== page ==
The soldiers agreed enthusiastically to Ptolemy’s proposals; and the army and court prepared for its trek back to Syria; while Ptolemy returned to Memphis, where he continued to organize Egypt into his own personal kingdom, and base of power. Here he would bide his time, watching and waiting for opportunities to expand his power, one careful bit at at time. He was a gambler who only made safe bets, never risking all on a single throw of the dice.

But  just two days after the murder of Perdiccas, before the Royal Army could break camp and begin the march back, word came that there had been a momentous battle between Craterus and the late Perdiccas’ lieutenant, Eumenes of Cardia, in Asia Minor; one that would once again change the game and reset the pieces on the board.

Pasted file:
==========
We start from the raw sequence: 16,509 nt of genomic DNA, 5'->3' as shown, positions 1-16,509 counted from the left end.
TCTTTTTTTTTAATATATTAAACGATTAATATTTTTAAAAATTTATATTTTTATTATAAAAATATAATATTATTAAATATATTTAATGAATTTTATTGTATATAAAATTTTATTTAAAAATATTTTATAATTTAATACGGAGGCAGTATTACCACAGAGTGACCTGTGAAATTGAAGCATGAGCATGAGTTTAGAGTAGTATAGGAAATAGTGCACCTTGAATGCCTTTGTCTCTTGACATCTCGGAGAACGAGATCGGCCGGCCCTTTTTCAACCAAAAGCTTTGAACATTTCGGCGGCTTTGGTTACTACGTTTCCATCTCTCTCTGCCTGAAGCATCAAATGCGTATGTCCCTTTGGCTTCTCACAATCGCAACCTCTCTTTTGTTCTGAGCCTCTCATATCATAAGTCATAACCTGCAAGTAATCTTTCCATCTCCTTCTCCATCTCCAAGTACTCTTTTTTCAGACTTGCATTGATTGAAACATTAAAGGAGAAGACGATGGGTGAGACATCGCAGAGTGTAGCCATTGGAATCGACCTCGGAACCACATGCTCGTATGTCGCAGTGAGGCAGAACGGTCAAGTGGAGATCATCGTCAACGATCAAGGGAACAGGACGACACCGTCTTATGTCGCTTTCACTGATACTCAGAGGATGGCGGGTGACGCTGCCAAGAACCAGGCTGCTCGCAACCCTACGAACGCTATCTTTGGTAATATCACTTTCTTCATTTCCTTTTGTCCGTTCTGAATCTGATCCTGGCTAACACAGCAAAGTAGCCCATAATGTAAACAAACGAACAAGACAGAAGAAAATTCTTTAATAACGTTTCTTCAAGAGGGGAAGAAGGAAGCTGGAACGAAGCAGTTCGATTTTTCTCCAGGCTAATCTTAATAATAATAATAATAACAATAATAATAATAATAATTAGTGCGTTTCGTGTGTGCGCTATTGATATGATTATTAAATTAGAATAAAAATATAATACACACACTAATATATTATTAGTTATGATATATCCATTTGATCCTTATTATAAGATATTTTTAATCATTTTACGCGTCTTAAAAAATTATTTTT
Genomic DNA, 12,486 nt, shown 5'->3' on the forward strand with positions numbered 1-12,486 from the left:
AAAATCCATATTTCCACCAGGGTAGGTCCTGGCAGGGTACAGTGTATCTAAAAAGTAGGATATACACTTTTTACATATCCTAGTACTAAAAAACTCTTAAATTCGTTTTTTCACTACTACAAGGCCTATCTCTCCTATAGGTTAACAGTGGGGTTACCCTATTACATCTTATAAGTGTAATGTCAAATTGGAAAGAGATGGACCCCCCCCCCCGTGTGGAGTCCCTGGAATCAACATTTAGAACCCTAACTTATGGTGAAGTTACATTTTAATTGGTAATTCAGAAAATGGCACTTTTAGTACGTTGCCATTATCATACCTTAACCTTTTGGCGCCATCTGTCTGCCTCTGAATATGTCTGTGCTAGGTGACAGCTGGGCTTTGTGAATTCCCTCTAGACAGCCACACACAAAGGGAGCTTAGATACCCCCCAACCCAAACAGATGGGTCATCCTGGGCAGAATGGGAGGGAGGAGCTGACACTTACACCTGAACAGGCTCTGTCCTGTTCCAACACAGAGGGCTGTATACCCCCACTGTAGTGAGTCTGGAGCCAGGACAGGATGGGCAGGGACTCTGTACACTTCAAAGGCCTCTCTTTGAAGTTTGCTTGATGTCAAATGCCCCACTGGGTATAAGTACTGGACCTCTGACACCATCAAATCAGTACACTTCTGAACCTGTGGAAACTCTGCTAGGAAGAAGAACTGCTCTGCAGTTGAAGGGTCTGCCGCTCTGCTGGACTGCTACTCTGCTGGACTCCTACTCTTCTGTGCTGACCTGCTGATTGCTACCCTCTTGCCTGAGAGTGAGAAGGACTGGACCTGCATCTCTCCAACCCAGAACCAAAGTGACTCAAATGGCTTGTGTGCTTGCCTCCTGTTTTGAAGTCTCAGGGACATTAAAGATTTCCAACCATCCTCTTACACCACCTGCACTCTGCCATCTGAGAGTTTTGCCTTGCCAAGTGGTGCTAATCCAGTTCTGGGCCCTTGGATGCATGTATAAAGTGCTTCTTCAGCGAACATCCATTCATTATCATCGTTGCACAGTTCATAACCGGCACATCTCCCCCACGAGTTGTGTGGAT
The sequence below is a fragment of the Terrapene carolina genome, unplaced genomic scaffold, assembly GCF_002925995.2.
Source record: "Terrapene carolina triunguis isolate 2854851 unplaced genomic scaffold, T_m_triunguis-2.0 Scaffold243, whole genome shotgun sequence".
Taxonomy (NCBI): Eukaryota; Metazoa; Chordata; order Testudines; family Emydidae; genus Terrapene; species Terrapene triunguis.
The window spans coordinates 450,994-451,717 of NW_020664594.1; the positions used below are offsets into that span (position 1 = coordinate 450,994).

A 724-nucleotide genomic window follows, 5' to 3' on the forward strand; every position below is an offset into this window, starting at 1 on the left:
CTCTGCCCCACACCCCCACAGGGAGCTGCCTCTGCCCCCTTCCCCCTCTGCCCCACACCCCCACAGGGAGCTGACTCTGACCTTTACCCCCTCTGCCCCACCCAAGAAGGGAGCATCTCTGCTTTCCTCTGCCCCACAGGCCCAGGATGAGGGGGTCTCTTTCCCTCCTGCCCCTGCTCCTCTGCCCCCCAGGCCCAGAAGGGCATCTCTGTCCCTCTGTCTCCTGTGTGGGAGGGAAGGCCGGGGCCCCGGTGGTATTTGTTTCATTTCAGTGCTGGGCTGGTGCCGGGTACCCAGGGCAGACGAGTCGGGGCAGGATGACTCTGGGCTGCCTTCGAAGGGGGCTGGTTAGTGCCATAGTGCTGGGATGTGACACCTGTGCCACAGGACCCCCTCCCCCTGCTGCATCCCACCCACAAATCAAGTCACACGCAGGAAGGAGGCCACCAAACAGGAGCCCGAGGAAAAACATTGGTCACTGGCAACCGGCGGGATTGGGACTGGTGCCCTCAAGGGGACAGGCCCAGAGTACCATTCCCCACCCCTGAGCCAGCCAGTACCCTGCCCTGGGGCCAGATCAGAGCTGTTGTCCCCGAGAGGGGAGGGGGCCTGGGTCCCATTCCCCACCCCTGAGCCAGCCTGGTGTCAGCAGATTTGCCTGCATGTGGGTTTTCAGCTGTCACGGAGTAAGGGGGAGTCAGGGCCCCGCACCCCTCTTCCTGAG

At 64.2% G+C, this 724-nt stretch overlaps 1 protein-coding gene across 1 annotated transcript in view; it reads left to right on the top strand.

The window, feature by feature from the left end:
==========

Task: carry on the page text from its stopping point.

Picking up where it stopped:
When Perdiccas set off for Egypt, he left his philoi, the wily Eumenes of Cardia in command in Anatolia; with instructions to block Antipater and Craterus from crossing theHellespont into Asia. To help him in this endeavor Perdiccas instructed his hotheaded brother, Alcetas, satrap of Pisidia; and Neoptolemus,  satrap of Armenia to obey Eumenes, and join their forces to his. Together, their combined armies would be approximately equal to that of the Europeans (Antipater and Craterus). Further, he had dispatched the imperial fleet, under Cleitus the White (who had successfully commanded at sea against the Greek allies during the Lamian War) to the Hellespont; to help Eumenes in preventing Antipater and Craterus from crossing into Asia. Operating from ports along the Asian side of the strait, Cleitus’ fleet [3] could have made transporting Antipater and Craterus’ forces across the straits potentially suicidal. For this reason, the Regent felt safe in marching the bulk of the Royal Army to Egypt; his arrangements for defending his rear in Anatolia strategically sound.